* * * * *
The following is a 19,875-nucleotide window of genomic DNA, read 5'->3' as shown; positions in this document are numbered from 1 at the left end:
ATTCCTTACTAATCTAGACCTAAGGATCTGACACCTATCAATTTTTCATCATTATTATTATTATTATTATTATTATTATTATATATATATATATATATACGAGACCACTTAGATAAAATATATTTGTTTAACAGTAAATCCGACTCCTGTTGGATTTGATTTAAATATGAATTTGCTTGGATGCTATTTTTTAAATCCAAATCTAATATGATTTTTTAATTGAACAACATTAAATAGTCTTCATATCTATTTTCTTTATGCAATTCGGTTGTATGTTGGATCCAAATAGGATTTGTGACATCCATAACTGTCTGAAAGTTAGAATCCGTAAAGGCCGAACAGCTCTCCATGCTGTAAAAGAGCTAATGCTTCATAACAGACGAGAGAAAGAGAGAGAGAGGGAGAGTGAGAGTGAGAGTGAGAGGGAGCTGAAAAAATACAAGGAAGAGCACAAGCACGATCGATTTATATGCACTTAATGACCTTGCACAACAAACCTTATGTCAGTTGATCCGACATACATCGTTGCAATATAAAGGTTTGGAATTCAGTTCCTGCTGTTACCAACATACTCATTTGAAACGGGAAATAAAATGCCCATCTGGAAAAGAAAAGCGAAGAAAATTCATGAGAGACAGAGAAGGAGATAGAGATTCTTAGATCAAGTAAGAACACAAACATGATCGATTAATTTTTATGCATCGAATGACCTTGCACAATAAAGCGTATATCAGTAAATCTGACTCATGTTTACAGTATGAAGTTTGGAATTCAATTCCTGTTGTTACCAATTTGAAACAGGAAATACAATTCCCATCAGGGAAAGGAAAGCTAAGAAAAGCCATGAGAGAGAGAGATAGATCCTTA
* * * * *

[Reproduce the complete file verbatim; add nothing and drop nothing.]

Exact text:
The following is a 19,875-nucleotide window of genomic DNA, read 5'->3' as shown; positions in this document are numbered from 1 at the left end:
ATTCCTTACTAATCTAGACCTAAGGATCTGACACCTATCAATTTTTCATCATTATTATTATTATTATTATTATTATTATTATATATATATATATATATACGAGACCACTTAGATAAAATATATTTGTTTAACAGTAAATCCGACTCCTGTTGGATTTGATTTAAATATGAATTTGCTTGGATGCTATTTTTTAAATCCAAATCTAATATGATTTTTTAATTGAACAACATTAAATAGTCTTCATATCTATTTTCTTTATGCAATTCGGTTGTATGTTGGATCCAAATAGGATTTGTGACATCCATAACTGTCTGAAAGTTAGAATCCGTAAAGGCCGAACAGCTCTCCATGCTGTAAAAGAGCTAATGCTTCATAACAGACGAGAGAAAGAGAGAGAGAGGGAGAGTGAGAGTGAGAGTGAGAGGGAGCTGAAAAAATACAAGGAAGAGCACAAGCACGATCGATTTATATGCACTTAATGACCTTGCACAACAAACCTTATGTCAGTTGATCCGACATACATCGTTGCAATATAAAGGTTTGGAATTCAGTTCCTGCTGTTACCAACATACTCATTTGAAACGGGAAATAAAATGCCCATCTGGAAAAGAAAAGCGAAGAAAATTCATGAGAGACAGAGAAGGAGATAGAGATTCTTAGATCAAGTAAGAACACAAACATGATCGATTAATTTTTATGCATCGAATGACCTTGCACAATAAAGCGTATATCAGTAAATCTGACTCATGTTTACAGTATGAAGTTTGGAATTCAATTCCTGTTGTTACCAATTTGAAACAGGAAATACAATTCCCATCAGGGAAAGGAAAGCTAAGAAAAGCCATGAGAGAGAGAGATAGATCCTTA